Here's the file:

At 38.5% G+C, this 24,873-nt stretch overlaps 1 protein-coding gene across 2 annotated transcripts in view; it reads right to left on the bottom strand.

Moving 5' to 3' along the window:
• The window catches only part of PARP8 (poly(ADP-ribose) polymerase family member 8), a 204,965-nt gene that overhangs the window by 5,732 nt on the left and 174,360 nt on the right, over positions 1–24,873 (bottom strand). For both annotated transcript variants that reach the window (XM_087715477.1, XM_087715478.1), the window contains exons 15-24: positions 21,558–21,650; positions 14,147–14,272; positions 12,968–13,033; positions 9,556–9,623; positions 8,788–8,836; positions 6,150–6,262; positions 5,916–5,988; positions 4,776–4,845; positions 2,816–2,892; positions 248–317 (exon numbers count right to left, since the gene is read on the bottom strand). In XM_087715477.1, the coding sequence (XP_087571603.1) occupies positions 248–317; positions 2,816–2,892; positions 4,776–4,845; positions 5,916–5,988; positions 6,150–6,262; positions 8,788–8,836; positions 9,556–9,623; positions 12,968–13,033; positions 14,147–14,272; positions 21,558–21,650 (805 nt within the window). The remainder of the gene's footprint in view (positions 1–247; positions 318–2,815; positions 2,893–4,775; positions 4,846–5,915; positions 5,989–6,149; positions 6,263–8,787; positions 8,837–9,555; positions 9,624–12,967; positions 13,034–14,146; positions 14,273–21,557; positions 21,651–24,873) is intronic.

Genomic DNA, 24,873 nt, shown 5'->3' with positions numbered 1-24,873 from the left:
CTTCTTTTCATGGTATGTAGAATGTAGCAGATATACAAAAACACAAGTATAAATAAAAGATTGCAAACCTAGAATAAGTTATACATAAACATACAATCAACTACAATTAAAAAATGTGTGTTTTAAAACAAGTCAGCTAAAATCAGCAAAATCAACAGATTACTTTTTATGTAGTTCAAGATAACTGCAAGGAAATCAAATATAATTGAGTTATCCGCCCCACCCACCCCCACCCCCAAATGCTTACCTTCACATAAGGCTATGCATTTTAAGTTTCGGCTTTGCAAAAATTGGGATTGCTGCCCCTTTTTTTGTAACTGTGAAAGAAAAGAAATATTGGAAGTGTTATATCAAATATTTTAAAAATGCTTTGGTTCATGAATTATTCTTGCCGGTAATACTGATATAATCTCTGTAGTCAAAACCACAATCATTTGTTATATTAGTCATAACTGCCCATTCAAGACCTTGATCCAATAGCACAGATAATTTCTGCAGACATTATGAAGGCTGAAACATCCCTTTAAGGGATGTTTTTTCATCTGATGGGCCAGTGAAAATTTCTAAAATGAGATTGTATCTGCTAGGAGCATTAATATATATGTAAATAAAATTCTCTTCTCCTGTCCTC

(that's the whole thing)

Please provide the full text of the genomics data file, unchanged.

At 38.5% G+C, this 24,873-nt stretch overlaps 1 protein-coding gene across 2 annotated transcripts in view; it reads right to left on the bottom strand.

Moving 5' to 3' along the window:
• The window catches only part of PARP8 (poly(ADP-ribose) polymerase family member 8), a 204,965-nt gene that overhangs the window by 5,732 nt on the left and 174,360 nt on the right, over positions 1–24,873 (bottom strand). For both annotated transcript variants that reach the window (XM_087715477.1, XM_087715478.1), the window contains exons 15-24: positions 21,558–21,650; positions 14,147–14,272; positions 12,968–13,033; positions 9,556–9,623; positions 8,788–8,836; positions 6,150–6,262; positions 5,916–5,988; positions 4,776–4,845; positions 2,816–2,892; positions 248–317 (exon numbers count right to left, since the gene is read on the bottom strand). In XM_087715477.1, the coding sequence (XP_087571603.1) occupies positions 248–317; positions 2,816–2,892; positions 4,776–4,845; positions 5,916–5,988; positions 6,150–6,262; positions 8,788–8,836; positions 9,556–9,623; positions 12,968–13,033; positions 14,147–14,272; positions 21,558–21,650 (805 nt within the window). The remainder of the gene's footprint in view (positions 1–247; positions 318–2,815; positions 2,893–4,775; positions 4,846–5,915; positions 5,989–6,149; positions 6,263–8,787; positions 8,837–9,555; positions 9,624–12,967; positions 13,034–14,146; positions 14,273–21,557; positions 21,651–24,873) is intronic.

Genomic DNA, 24,873 nt, shown 5'->3' with positions numbered 1-24,873 from the left:
CTTCTTTTCATGGTATGTAGAATGTAGCAGATATACAAAAACACAAGTATAAATAAAAGATTGCAAACCTAGAATAAGTTATACATAAACATACAATCAACTACAATTAAAAAATGTGTGTTTTAAAACAAGTCAGCTAAAATCAGCAAAATCAACAGATTACTTTTTATGTAGTTCAAGATAACTGCAAGGAAATCAAATATAATTGAGTTATCCGCCCCACCCACCCCCACCCCCAAATGCTTACCTTCACATAAGGCTATGCATTTTAAGTTTCGGCTTTGCAAAAATTGGGATTGCTGCCCCTTTTTTTGTAACTGTGAAAGAAAAGAAATATTGGAAGTGTTATATCAAATATTTTAAAAATGCTTTGGTTCATGAATTATTCTTGCCGGTAATACTGATATAATCTCTGTAGTCAAAACCACAATCATTTGTTATATTAGTCATAACTGCCCATTCAAGACCTTGATCCAATAGCACAGATAATTTCTGCAGACATTATGAAGGCTGAAACATCCCTTTAAGGGATGTTTTTTCATCTGATGGGCCAGTGAAAATTTCTAAAATGAGATTGTATCTGCTAGGAGCATTAATATATATGTAAATAAAATTCTCTTCTCCTGTCCTC